A Boston investor group gobbled up a large stake in a newly converted New York thrift company this month, continuing its nationwide thrift stock buying spree.

Bay Pond Partners LP, owned by institutional investor Wellington Management Co., acquired a 6.74% stake in Afsala Bancorp, which owns $150 million-asset Amsterdam (N.Y.) Federal Bank. Bay Pond paid $11.50 per share for its stake Oct. 1, according to SNL Securities.

"I don't think that's inconsistent with the type of transactions" Bay Pond has been doing, said John M. Lisicki, Afsala's president and chief executive officer. "That's part of their business philosophy."

The purchase of 98,000 Afsala shares was the group's latest investment in a recently converted mutual thrift. In September, Bay Pond told the Securities and Exchange Commission that it had recently bought stakes of up to 17.3% in at least 10 publicly traded thrifts from New Jersey to California, according to a report on its holdings by CDA/Spectrum.

A spokesman for Wellington Management declined to comment on Bay Pond's investments. Lisa Finkel said the private company does not discuss its stock positions with the media.

But a source who handled conversions to stock ownership for two mutual thrifts in which Bay Pond bought stakes said the investment group is searching for thrifts that are trading below book value and could become takeover targets.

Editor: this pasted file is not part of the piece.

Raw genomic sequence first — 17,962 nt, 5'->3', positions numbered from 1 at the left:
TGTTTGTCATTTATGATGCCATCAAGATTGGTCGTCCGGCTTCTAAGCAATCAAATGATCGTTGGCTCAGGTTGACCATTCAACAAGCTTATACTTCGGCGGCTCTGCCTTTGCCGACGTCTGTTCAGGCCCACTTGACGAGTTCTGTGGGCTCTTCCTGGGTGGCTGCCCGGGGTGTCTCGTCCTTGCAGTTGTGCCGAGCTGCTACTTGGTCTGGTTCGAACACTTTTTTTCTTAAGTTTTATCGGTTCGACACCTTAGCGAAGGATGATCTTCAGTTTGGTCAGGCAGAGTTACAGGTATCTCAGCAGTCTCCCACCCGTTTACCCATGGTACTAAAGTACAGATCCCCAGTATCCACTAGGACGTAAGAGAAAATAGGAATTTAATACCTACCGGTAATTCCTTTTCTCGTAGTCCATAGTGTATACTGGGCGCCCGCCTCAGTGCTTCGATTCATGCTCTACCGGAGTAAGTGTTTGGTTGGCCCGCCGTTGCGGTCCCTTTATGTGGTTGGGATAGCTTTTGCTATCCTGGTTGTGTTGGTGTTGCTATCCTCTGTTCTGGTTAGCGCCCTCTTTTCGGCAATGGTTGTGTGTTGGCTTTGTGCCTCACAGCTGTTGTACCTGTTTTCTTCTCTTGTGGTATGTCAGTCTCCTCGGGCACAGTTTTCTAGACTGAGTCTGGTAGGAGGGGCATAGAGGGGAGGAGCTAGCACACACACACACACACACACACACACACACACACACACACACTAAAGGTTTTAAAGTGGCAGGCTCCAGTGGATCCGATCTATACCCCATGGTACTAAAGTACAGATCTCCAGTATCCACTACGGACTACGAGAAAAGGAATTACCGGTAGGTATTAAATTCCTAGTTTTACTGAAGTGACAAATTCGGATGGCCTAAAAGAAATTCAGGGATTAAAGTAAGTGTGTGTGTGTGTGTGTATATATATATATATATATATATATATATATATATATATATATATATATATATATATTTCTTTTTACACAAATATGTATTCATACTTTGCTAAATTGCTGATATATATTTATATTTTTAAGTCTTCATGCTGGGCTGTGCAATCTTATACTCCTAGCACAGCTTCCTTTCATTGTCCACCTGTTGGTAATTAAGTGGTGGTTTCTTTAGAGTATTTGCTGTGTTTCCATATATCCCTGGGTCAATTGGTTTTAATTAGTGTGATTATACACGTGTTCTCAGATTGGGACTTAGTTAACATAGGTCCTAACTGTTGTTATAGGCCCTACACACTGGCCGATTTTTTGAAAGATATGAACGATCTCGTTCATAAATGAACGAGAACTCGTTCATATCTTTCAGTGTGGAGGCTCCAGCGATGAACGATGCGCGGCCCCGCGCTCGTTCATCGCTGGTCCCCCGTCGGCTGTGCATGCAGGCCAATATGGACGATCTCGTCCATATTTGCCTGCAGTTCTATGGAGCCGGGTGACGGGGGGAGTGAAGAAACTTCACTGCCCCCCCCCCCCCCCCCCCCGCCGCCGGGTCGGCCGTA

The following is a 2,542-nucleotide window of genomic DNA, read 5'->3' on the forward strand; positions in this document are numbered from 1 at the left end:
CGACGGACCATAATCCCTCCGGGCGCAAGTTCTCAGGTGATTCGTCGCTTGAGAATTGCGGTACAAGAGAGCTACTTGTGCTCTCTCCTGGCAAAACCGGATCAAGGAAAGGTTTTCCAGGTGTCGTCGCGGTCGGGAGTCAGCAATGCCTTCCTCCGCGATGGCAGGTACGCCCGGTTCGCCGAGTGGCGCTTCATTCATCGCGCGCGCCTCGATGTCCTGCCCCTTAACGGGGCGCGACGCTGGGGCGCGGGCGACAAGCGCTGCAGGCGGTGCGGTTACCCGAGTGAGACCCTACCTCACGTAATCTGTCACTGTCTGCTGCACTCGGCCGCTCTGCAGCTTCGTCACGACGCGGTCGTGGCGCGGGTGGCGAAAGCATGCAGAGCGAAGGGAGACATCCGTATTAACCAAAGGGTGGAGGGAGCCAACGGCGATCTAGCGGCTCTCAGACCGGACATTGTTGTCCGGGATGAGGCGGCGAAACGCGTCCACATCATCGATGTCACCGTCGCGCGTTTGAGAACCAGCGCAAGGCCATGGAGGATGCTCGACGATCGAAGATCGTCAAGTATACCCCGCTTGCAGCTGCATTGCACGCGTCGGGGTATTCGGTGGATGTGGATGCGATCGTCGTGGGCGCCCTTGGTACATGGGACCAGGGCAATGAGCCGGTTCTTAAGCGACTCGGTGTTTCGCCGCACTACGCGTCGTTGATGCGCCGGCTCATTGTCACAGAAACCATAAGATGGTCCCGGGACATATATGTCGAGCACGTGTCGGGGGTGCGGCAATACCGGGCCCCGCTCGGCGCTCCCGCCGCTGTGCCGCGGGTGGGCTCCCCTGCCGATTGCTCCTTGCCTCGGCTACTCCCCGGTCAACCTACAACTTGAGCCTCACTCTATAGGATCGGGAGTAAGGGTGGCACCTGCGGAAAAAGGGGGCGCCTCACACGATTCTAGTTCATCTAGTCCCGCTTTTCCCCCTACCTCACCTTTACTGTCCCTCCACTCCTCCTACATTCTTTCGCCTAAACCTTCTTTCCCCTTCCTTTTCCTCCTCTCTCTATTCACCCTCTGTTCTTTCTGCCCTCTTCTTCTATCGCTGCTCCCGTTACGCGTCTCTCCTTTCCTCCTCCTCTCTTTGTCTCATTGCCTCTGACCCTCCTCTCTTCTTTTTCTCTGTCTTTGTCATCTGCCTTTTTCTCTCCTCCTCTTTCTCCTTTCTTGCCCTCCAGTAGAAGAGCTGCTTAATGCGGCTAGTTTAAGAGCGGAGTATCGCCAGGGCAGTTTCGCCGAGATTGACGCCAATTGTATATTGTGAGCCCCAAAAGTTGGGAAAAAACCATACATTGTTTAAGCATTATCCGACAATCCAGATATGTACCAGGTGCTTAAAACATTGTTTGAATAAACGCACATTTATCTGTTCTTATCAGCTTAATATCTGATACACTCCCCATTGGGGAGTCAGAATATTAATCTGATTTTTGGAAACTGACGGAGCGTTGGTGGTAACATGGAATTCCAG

For example, Afsala is currently trading at about $11 a share, roughly 81% of its book value, said Michael Seiler, senior vice president of Capital Resources Group Inc., a Washington, D.C., firm that specializes in stock conversions for mutual thrifts.

"The selection of thrifts is not region-specific," the source said, speaking on condition of anonymity. "I think in most cases, they've looked at a region and said, 'Which is the strongest bank in the region?'"

Bay Pond's investments this year include a 7.7% stake in New Jersey's First Bergen Bancorp; an 8.9% interest in Mississippi View Holding Co., Little Falls, Minn.; and 17.3% of Highland Federal Bank, Los Angeles.

The investors group has had a large pool from which to draw since conversions of mutual thrifts to stock form have been frequent in the thrift industry in the past three years.

From 1993 to 1995, 298 mutual thrifts sold stock to the public, according to Capital Resources Group. However, conversions have slowed a bit in 1996. Through Oct. 3, 49 mutual thrifts had made initial public offerings of stock.

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